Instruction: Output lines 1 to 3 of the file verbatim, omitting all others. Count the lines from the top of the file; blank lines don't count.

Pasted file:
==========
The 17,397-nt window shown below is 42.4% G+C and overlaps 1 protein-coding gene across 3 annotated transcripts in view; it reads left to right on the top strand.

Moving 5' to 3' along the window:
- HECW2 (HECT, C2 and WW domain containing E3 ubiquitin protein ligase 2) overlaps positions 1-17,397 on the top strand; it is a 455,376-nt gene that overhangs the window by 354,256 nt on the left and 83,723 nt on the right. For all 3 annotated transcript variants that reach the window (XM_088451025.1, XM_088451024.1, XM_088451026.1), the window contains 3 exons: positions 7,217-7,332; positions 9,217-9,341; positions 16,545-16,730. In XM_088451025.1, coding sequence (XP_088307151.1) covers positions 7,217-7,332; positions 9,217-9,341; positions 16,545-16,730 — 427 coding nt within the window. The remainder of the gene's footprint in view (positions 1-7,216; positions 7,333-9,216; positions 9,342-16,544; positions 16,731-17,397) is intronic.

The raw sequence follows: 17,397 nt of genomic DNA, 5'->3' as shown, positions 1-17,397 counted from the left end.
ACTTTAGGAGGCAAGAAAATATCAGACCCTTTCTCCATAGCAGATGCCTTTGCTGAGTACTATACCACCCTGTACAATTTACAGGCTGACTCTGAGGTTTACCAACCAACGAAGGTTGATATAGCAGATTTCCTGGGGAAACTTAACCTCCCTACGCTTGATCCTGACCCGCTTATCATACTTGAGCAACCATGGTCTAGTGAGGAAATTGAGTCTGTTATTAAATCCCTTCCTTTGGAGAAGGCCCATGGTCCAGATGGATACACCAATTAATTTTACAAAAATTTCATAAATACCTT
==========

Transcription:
The 17,397-nt window shown below is 42.4% G+C and overlaps 1 protein-coding gene across 3 annotated transcripts in view; it reads left to right on the top strand.

Moving 5' to 3' along the window:
- HECW2 (HECT, C2 and WW domain containing E3 ubiquitin protein ligase 2) overlaps positions 1-17,397 on the top strand; it is a 455,376-nt gene that overhangs the window by 354,256 nt on the left and 83,723 nt on the right. For all 3 annotated transcript variants that reach the window (XM_088451025.1, XM_088451024.1, XM_088451026.1), the window contains 3 exons: positions 7,217-7,332; positions 9,217-9,341; positions 16,545-16,730. In XM_088451025.1, coding sequence (XP_088307151.1) covers positions 7,217-7,332; positions 9,217-9,341; positions 16,545-16,730 — 427 coding nt within the window. The remainder of the gene's footprint in view (positions 1-7,216; positions 7,333-9,216; positions 9,342-16,544; positions 16,731-17,397) is intronic.